Thursday, September 21, 2006

Response to the push for federal education standards

Be cautious about advocating for federal control over any issue. The feds are simply an aggregation of state officials and bureaucrats - no better, though more power-hungry. Sometimes we forget that the drive to game the system is found at all levels of government.

Having the feds involved creates a positive impression simply because we have been taught to believe in the omniscience of the greater governmental power. That's why issues move up the chain of control, since those who are unhappy with their local situation appeal to the next level of government for redress.

A true market doesn't need governmental control as all can be satisfied with their own choices. Of course, some are only satisfied when we all are required to select the supposed correct public good.

The movement of standards from the local level to the federal level will not reduce the politics involved in the process. Typically, federal issues are more political due to the increased amount of money at stake with any decision.

Advocating for federal standards, and their certain to follow accountability and control, seems antithetical to school choice. Once the feds push standards down to the local level, all schools will have to adhere to them, whether they are good for a given child or not. School choice will become the same as the choice between a Whopper or Big Mac. Not much of a choice at all for those who prefer a Taco Bell Bean Burrito.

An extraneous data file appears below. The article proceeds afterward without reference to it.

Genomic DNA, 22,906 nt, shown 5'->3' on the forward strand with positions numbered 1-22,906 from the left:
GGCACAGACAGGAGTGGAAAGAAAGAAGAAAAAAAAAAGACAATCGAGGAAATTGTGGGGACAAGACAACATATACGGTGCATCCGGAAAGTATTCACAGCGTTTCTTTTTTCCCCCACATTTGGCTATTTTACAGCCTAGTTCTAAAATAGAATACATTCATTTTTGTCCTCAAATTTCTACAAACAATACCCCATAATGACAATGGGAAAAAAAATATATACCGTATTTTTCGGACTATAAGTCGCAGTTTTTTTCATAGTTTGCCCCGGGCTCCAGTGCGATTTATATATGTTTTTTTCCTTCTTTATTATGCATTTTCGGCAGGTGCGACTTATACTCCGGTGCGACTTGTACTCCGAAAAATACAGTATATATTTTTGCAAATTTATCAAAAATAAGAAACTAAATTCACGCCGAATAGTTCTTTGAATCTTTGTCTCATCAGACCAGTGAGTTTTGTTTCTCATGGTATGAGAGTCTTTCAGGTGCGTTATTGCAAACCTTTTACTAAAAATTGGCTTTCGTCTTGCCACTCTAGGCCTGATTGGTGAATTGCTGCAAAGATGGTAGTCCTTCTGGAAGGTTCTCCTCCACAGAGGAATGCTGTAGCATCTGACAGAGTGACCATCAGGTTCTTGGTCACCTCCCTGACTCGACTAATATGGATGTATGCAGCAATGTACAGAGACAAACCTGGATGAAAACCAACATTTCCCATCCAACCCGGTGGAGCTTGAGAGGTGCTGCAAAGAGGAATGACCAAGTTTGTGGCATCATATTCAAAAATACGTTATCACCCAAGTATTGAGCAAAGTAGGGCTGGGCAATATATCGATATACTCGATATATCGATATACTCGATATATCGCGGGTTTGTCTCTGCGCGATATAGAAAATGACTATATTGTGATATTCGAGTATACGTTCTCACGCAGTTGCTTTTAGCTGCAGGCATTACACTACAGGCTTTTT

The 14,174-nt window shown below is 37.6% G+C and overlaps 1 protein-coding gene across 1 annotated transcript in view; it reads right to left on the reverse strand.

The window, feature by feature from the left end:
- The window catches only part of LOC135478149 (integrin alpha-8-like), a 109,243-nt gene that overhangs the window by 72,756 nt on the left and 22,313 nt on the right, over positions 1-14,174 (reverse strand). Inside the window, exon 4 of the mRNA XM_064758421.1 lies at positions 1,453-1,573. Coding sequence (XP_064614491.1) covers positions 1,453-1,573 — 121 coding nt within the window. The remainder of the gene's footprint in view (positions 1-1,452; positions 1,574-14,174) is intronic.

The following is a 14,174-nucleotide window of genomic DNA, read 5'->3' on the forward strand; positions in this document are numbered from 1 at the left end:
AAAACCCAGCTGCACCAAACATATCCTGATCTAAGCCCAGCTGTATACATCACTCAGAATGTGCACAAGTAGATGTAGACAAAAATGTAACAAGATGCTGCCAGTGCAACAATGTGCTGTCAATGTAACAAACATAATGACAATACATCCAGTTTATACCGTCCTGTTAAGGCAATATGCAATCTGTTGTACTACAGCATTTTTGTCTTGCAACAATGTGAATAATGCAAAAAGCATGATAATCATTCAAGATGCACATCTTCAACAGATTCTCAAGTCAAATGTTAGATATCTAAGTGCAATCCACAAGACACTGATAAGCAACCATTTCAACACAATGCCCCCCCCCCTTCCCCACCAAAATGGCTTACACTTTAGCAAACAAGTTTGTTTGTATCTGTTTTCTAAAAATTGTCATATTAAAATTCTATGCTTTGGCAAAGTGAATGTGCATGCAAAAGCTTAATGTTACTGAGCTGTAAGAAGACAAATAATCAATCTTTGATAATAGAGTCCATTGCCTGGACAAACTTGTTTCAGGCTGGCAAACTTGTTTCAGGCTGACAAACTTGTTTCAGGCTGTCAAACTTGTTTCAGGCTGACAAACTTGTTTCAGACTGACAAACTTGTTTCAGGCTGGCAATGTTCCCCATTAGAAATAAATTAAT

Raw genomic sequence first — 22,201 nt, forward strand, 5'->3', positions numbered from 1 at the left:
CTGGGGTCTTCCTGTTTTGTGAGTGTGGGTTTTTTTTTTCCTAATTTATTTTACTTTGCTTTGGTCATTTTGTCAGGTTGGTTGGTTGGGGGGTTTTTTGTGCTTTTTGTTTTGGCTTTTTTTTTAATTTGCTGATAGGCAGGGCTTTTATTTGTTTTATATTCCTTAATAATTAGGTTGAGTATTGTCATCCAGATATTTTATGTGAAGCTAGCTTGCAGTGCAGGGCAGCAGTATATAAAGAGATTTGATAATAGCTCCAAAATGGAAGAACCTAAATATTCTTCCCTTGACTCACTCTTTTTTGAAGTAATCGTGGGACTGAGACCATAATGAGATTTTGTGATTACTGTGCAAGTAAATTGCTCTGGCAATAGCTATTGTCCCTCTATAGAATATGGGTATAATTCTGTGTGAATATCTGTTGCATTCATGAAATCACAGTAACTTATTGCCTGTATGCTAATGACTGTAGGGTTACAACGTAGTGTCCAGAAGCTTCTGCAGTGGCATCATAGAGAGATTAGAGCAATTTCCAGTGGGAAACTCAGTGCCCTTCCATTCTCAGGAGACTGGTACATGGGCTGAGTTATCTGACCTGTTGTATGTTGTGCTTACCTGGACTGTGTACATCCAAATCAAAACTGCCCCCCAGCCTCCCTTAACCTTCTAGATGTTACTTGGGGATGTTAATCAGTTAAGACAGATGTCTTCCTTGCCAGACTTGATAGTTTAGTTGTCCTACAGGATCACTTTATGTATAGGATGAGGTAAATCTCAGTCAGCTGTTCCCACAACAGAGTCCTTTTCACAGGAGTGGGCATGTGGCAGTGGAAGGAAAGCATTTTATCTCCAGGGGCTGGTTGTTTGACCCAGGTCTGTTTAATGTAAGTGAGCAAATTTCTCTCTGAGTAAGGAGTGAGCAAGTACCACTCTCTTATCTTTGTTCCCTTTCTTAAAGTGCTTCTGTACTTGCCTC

Wednesday, September 20, 2006

Blowing the whistle on silly laws

Effective tomorrow, Ohio Revised Code § 4511.56. Signal devices on bicycle will contain the following language:

C) A bicycle may be equipped with a device capable of giving an audible signal, except that a bicycle shall not be equipped with nor shall any person use upon a bicycle any siren or whistle.

Yes, the state is finally putting a stop to such activities! Blowing a whistle while riding a bike, indeed!

Similar to Thomas Woods's comment about the volumes of federal laws and regulations; thank goodness we have ORC 4511.56. One can only imagine the chaos that would ensue should this law be repealed.